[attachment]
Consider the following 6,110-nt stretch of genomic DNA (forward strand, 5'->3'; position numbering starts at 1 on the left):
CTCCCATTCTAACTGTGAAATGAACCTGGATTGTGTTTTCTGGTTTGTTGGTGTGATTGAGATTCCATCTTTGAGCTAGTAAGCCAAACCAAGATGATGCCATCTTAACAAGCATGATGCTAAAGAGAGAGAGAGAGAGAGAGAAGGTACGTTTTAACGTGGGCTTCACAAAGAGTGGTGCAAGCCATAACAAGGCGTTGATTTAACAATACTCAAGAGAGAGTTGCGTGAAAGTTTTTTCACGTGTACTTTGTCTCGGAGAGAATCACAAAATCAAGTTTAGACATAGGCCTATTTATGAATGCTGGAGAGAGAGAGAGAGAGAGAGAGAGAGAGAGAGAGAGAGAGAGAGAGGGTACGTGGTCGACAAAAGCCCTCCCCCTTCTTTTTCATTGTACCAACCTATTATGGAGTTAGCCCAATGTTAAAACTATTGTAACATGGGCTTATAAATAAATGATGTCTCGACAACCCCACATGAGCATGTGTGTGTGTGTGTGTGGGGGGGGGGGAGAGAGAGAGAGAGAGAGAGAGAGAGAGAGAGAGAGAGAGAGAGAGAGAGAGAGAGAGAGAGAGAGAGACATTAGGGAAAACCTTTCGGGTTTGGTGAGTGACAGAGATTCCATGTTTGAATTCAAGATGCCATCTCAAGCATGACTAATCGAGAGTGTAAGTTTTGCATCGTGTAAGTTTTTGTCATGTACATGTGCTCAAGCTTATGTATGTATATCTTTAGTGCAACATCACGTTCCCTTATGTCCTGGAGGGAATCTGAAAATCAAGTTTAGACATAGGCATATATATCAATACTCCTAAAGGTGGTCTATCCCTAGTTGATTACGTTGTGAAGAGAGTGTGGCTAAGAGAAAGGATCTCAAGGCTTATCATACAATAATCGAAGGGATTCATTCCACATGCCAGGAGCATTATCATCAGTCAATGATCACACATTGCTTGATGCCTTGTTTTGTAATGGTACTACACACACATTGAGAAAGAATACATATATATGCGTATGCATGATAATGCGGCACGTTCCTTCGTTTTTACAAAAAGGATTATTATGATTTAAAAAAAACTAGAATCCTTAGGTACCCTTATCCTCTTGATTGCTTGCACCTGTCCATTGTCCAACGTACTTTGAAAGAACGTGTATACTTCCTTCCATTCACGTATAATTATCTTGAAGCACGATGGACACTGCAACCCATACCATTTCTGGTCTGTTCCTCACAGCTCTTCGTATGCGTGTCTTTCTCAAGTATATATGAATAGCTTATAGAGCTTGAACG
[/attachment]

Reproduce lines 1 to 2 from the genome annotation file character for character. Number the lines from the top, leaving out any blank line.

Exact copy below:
Consider the following 6,110-nt stretch of genomic DNA (forward strand, 5'->3'; position numbering starts at 1 on the left):
CTCCCATTCTAACTGTGAAATGAACCTGGATTGTGTTTTCTGGTTTGTTGGTGTGATTGAGATTCCATCTTTGAGCTAGTAAGCCAAACCAAGATGATGCCATCTTAACAAGCATGATGCTAAAGAGAGAGAGAGAGAGAGAGAAGGTACGTTTTAACGTGGGCTTCACAAAGAGTGGTGCAAGCCATAACAAGGCGTTGATTTAACAATACTCAAGAGAGAGTTGCGTGAAAGTTTTTTCACGTGTACTTTGTCTCGGAGAGAATCACAAAATCAAGTTTAGACATAGGCCTATTTATGAATGCTGGAGAGAGAGAGAGAGAGAGAGAGAGAGAGAGAGAGAGAGAGAGAGAGGGTACGTGGTCGACAAAAGCCCTCCCCCTTCTTTTTCATTGTACCAACCTATTATGGAGTTAGCCCAATGTTAAAACTATTGTAACATGGGCTTATAAATAAATGATGTCTCGACAACCCCACATGAGCATGTGTGTGTGTGTGTGTGGGGGGGGGGGAGAGAGAGAGAGAGAGAGAGAGAGAGAGAGAGAGAGAGAGAGAGAGAGAGAGAGAGAGAGAGAGAGAGACATTAGGGAAAACCTTTCGGGTTTGGTGAGTGACAGAGATTCCATGTTTGAATTCAAGATGCCATCTCAAGCATGACTAATCGAGAGTGTAAGTTTTGCATCGTGTAAGTTTTTGTCATGTACATGTGCTCAAGCTTATGTATGTATATCTTTAGTGCAACATCACGTTCCCTTATGTCCTGGAGGGAATCTGAAAATCAAGTTTAGACATAGGCATATATATCAATACTCCTAAAGGTGGTCTATCCCTAGTTGATTACGTTGTGAAGAGAGTGTGGCTAAGAGAAAGGATCTCAAGGCTTATCATACAATAATCGAAGGGATTCATTCCACATGCCAGGAGCATTATCATCAGTCAATGATCACACATTGCTTGATGCCTTGTTTTGTAATGGTACTACACACACATTGAGAAAGAATACATATATATGCGTATGCATGATAATGCGGCACGTTCCTTCGTTTTTACAAAAAGGATTATTATGATTTAAAAAAAACTAGAATCCTTAGGTACCCTTATCCTCTTGATTGCTTGCACCTGTCCATTGTCCAACGTACTTTGAAAGAACGTGTATACTTCCTTCCATTCACGTATAATTATCTTGAAGCACGATGGACACTGCAACCCATACCATTTCTGGTCTGTTCCTCACAGCTCTTCGTATGCGTGTCTTTCTCAAGTATATATGAATAGCTTATAGAGCTTGAACG